There are two units in Secondary one curriculum: the first unit deals with cheating behavior and privacy issues in the Internet and the second one discusses the effect of excessive use of the Internet on life and study. In Secondary Two curriculum, we discuss the following social phenomenon in the Internet with students: online shopping, pornographic materials on internet and infringement of a copyright. Finally, we have designed four units on the Internet use in Secondary Three curriculum. We will focus more on the relationship between Internet use and our health. We try to answer the question on how we can use the Internet healthily and also the possibility on how it may hurt us. Similar to the second unit in Secondary One curriculum, we have designed three more units on discussing the effects of excessive use of the Internet with students. We would like to alert students that ineffective use of Internet will hurt us mentally and physically. Many students like to play computer games on the Internet, and undoubtedly, some of them are aggressive games. What is the effect of playing aggressive online games on their social behavior? We have designed a unit to discuss this issue intensively with the students. For illustrative purpose, one unit in the Secondary One (Unit IT1.1) and one in the Two (Unit IT2.3) curriculum are outlined in the following section. The learning targets, classroom activities and values in action, and expected learning outcomes are discussed in detail.

6.1. Unit IT 1.1: “Lying or Not”
6.1.1. Learning Targets

(1) To understand that lying online is irresponsible and disrespectful, and (2) to learn to respect privacy. Unit IT 1.1 focuses on the relationship between social life and the Internet. This unit aims at helping students to learn to be respectful and responsible when using the Internet.

6.1.2. Classroom Activities and Value in Action

A number of hypothetical scenarios involving using MSN were constructed. In one scenario, “You have made a friend online recently, and you want to spend time with him/her in a karaoke restaurant on the coming Sunday.” The online friend asked you to tell him/her something about yourself. Would you tell the truth, or would you try to hide your real appearance and background?

Through discussing the scenario of using MSN, students are expected to understand that one should be responsible for his/her every word and deed online and to learn to put one into the shoes of others so as to avoid hurting others. Students may experience how people lie and how they are deceived on the Internet. It leads them to reflect and judge whether such behavior could be considered as acceptable and regular in society. In order to explain the reliability of online information, instructors may collect some of the latest news clippings which can well describe fraudulent Internet friends.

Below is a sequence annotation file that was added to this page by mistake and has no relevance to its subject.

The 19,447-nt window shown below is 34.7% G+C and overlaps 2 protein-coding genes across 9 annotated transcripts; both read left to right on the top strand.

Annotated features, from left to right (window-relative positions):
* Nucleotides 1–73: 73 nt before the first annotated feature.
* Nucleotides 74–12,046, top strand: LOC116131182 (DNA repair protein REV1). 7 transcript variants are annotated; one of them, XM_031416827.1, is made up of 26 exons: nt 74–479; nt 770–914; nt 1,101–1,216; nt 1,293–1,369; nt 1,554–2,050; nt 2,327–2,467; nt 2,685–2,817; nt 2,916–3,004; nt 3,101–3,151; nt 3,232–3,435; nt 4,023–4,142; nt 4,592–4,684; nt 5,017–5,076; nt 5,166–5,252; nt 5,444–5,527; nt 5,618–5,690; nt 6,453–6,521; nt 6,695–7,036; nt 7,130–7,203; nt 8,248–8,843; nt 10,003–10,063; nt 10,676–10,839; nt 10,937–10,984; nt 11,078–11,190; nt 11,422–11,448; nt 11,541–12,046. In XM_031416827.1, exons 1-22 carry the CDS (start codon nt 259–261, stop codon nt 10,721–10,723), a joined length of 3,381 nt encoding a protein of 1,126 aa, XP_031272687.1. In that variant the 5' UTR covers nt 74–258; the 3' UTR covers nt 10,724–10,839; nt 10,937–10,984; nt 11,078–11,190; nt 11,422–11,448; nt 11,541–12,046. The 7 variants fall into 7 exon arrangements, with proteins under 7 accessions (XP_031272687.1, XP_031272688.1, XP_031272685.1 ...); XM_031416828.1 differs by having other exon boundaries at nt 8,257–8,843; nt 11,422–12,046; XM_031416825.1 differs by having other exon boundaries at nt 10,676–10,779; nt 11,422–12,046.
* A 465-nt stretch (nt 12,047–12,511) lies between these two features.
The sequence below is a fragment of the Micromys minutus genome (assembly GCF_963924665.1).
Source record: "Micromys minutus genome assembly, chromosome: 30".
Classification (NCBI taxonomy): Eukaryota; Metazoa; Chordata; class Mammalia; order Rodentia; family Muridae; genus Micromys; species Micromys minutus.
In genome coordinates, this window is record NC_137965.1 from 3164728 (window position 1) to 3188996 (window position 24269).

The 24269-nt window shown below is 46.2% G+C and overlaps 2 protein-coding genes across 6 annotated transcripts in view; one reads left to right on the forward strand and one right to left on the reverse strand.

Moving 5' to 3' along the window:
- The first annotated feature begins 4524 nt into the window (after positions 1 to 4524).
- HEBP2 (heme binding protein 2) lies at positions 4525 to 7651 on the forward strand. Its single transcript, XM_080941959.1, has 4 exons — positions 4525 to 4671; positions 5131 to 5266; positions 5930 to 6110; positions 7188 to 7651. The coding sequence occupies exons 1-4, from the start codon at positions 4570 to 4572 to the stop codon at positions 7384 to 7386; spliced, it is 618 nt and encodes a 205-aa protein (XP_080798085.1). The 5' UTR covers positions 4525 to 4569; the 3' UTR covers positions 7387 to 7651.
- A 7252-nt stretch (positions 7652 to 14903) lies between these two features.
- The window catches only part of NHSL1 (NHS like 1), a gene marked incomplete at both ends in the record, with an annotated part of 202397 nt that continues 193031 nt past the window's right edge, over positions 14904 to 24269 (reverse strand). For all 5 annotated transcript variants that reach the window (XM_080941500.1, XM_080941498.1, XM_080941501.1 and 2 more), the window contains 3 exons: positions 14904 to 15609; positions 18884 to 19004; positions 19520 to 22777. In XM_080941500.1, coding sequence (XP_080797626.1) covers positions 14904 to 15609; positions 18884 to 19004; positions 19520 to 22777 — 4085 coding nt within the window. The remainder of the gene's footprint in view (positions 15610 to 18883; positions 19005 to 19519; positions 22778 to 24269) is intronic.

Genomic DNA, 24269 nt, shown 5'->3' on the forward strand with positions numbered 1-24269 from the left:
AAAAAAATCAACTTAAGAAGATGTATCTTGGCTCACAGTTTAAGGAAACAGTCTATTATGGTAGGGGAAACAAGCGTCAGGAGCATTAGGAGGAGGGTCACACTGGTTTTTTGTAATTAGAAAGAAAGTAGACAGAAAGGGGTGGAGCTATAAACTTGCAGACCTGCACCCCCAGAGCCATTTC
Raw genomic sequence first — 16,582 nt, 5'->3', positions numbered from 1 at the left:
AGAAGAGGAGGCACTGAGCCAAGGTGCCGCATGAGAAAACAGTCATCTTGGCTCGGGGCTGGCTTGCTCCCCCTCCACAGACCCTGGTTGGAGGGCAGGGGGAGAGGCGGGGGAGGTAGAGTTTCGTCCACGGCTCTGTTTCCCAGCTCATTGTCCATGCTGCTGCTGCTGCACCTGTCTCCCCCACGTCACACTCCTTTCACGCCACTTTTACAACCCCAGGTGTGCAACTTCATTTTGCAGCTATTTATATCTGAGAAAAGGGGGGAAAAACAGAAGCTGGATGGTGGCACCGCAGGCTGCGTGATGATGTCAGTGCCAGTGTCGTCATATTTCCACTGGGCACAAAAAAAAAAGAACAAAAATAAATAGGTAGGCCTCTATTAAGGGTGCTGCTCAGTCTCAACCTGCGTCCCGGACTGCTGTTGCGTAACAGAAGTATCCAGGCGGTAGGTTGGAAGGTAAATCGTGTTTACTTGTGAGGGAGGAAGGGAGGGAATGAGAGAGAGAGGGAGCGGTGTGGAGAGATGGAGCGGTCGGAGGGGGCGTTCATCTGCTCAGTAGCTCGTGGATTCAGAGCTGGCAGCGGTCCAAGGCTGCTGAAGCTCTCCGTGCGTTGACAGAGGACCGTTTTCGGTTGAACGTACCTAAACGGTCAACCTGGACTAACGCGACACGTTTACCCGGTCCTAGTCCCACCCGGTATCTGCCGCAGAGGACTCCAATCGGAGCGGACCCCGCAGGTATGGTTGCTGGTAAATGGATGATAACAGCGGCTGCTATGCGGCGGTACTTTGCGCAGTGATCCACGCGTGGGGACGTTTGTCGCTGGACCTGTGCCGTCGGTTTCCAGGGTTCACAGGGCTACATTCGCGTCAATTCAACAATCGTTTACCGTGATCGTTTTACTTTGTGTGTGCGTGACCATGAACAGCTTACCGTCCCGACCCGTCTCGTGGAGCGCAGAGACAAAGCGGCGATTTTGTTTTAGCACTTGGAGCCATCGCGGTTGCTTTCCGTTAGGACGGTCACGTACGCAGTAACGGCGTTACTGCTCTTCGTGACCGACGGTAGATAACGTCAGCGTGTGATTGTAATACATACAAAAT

In addition, respecting privacy is another important learning target of this unit. There is a growing trend that teenagers like to film in public areas with their mobile phone cameras and then share the photos on the internet. Such behavior is rude and inconsiderate. Based on this phenomenon, we have designed a scenario in which the main character films a male senior physically harassing a female schoolmate while holding a cigarette (possibly with a drug inside) in the bully’s hand. Students are asked to make decisions for the character in the scenario, whether he/she should film the incident and share the video on the Internet or not. Respecting privacy and activities of others is important. Since this kind of behavior may contravene some laws, instructors are reminded to understand the relevant laws before teaching so that they can explain in more detail during the lesson.

6.1.3. Expected Outcomes

After this session, students are expected to understand more that they should be respectful and responsible in the online world. They will have the social ability to develop positive relationships of mutual support with different people in daily life, as well as on the Internet.